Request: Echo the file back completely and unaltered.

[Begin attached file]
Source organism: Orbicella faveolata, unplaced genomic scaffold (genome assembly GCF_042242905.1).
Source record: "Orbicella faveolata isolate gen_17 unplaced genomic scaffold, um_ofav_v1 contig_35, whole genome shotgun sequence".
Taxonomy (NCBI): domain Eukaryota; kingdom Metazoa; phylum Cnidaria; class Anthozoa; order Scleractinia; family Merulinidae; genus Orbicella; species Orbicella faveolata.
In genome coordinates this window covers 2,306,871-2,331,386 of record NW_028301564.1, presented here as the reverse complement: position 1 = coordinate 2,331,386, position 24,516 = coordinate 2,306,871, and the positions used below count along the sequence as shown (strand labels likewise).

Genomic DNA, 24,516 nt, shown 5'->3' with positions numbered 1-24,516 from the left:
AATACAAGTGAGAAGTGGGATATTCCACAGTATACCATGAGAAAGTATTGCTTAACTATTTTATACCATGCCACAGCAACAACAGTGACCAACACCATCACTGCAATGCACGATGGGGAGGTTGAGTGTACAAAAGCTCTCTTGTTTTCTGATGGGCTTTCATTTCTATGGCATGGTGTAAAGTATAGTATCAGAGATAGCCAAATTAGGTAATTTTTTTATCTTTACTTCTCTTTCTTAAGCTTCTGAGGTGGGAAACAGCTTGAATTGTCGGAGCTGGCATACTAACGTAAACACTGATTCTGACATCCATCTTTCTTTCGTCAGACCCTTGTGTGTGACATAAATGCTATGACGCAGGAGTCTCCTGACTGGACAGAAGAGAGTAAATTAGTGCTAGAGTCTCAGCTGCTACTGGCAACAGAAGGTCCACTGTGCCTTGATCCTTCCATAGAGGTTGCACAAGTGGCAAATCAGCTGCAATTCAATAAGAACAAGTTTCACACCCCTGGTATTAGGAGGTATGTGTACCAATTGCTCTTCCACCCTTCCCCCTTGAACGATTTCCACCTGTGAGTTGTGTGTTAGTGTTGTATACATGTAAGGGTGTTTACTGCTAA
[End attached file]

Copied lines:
Source organism: Orbicella faveolata, unplaced genomic scaffold (genome assembly GCF_042242905.1).
Source record: "Orbicella faveolata isolate gen_17 unplaced genomic scaffold, um_ofav_v1 contig_35, whole genome shotgun sequence".
Taxonomy (NCBI): domain Eukaryota; kingdom Metazoa; phylum Cnidaria; class Anthozoa; order Scleractinia; family Merulinidae; genus Orbicella; species Orbicella faveolata.
In genome coordinates this window covers 2,306,871-2,331,386 of record NW_028301564.1, presented here as the reverse complement: position 1 = coordinate 2,331,386, position 24,516 = coordinate 2,306,871, and the positions used below count along the sequence as shown (strand labels likewise).

Genomic DNA, 24,516 nt, shown 5'->3' with positions numbered 1-24,516 from the left:
AATACAAGTGAGAAGTGGGATATTCCACAGTATACCATGAGAAAGTATTGCTTAACTATTTTATACCATGCCACAGCAACAACAGTGACCAACACCATCACTGCAATGCACGATGGGGAGGTTGAGTGTACAAAAGCTCTCTTGTTTTCTGATGGGCTTTCATTTCTATGGCATGGTGTAAAGTATAGTATCAGAGATAGCCAAATTAGGTAATTTTTTTATCTTTACTTCTCTTTCTTAAGCTTCTGAGGTGGGAAACAGCTTGAATTGTCGGAGCTGGCATACTAACGTAAACACTGATTCTGACATCCATCTTTCTTTCGTCAGACCCTTGTGTGTGACATAAATGCTATGACGCAGGAGTCTCCTGACTGGACAGAAGAGAGTAAATTAGTGCTAGAGTCTCAGCTGCTACTGGCAACAGAAGGTCCACTGTGCCTTGATCCTTCCATAGAGGTTGCACAAGTGGCAAATCAGCTGCAATTCAATAAGAACAAGTTTCACACCCCTGGTATTAGGAGGTATGTGTACCAATTGCTCTTCCACCCTTCCCCCTTGAACGATTTCCACCTGTGAGTTGTGTGTTAGTGTTGTATACATGTAAGGGTGTTTACTGCTAA